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17 of 18 people found the following review helpful
5.0 out of 5 stars Portrait of the artist, November 26, 2004
By 
J KRUZ (BKLYN NY USA) - See all my reviews
This review is from: Shrine 69 (Audio CD)
The quality of this recording, while a bit weathered and lackluster in spots, does not overshadow the greatness of the performance.This was my first experience with Peter Green's Mac, and when I first heard this, I realized what all the fuss was about. This performance is at times, scary. Makes me wonder what might have been had the three ill-fated guitarists on this disc not lost their marbles. This disc is stronger than the Tea Party discs, although those are essential too.
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7 of 7 people found the following review helpful
5.0 out of 5 stars Long-buried Treasure, May 18, 2002
By 
Amazon Customer "rroe22" (Taylor, Mi. United States) - See all my reviews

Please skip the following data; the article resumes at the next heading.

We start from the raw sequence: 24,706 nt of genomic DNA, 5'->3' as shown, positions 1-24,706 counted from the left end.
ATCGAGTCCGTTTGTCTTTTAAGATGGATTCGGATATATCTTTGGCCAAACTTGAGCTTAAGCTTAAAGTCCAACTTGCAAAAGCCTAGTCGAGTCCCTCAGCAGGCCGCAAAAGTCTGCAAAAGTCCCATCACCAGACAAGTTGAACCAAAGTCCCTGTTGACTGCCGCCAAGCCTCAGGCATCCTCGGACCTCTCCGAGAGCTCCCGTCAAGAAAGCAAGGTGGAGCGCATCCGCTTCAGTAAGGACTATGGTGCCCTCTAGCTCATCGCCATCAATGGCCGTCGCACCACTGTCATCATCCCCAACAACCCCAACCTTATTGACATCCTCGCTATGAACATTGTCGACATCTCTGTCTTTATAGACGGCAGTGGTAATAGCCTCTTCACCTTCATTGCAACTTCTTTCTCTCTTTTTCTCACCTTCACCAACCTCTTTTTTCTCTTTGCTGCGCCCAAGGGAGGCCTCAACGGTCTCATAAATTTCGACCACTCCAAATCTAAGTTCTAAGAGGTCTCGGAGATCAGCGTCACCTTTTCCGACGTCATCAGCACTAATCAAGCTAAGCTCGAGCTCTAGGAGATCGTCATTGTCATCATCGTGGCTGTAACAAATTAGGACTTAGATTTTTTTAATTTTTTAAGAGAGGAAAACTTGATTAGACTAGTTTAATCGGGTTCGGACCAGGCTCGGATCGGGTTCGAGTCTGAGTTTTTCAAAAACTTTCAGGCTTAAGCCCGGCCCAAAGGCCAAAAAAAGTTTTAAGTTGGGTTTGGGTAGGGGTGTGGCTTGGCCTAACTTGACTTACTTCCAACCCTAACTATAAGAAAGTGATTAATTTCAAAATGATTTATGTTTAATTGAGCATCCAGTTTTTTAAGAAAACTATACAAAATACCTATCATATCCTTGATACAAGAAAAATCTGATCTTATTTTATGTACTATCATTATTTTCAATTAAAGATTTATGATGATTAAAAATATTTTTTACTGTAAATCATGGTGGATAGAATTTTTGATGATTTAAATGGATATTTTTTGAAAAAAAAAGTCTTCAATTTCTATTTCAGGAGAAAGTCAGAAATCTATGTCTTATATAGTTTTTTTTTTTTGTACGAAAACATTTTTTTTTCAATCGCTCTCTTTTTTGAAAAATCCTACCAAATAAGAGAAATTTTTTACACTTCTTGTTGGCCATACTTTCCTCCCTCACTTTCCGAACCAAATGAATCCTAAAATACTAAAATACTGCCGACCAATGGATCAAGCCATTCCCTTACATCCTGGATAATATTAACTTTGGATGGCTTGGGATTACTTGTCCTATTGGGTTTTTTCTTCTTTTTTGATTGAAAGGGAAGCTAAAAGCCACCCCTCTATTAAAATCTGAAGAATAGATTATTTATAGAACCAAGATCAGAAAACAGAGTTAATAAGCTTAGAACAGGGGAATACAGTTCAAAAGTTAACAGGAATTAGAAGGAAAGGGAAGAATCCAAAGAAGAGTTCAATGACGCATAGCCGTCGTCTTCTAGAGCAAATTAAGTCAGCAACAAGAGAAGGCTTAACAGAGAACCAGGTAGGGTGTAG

This review is from: Shrine 69 (Audio CD)
This is the live Fleetwood Mac album that you have to have! Some of the others are diluted by the drunken Vince Vance and the Valiants Alter-Ego of the Mac. Here, thankfully, only Great Balls of Fire is a waste of space. The rest is absolutely smoken'
Peter Green just burns, absolutely feroscous playing. Before the Beginning is much better than the final studio version. Listen to the solo and you will understand why B.B. King said Greeny was the only one who made him sweat. The worst thing about the CD is it ends way too soon. This was a warm-up show for The Mothers of Invention and they were time limited that night,too bad because P.G. definetly was ON.
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6 of 6 people found the following review helpful
5.0 out of 5 stars Great Mac, July 22, 1999
By A Customer
This review is from: Shrine 69 (Audio CD)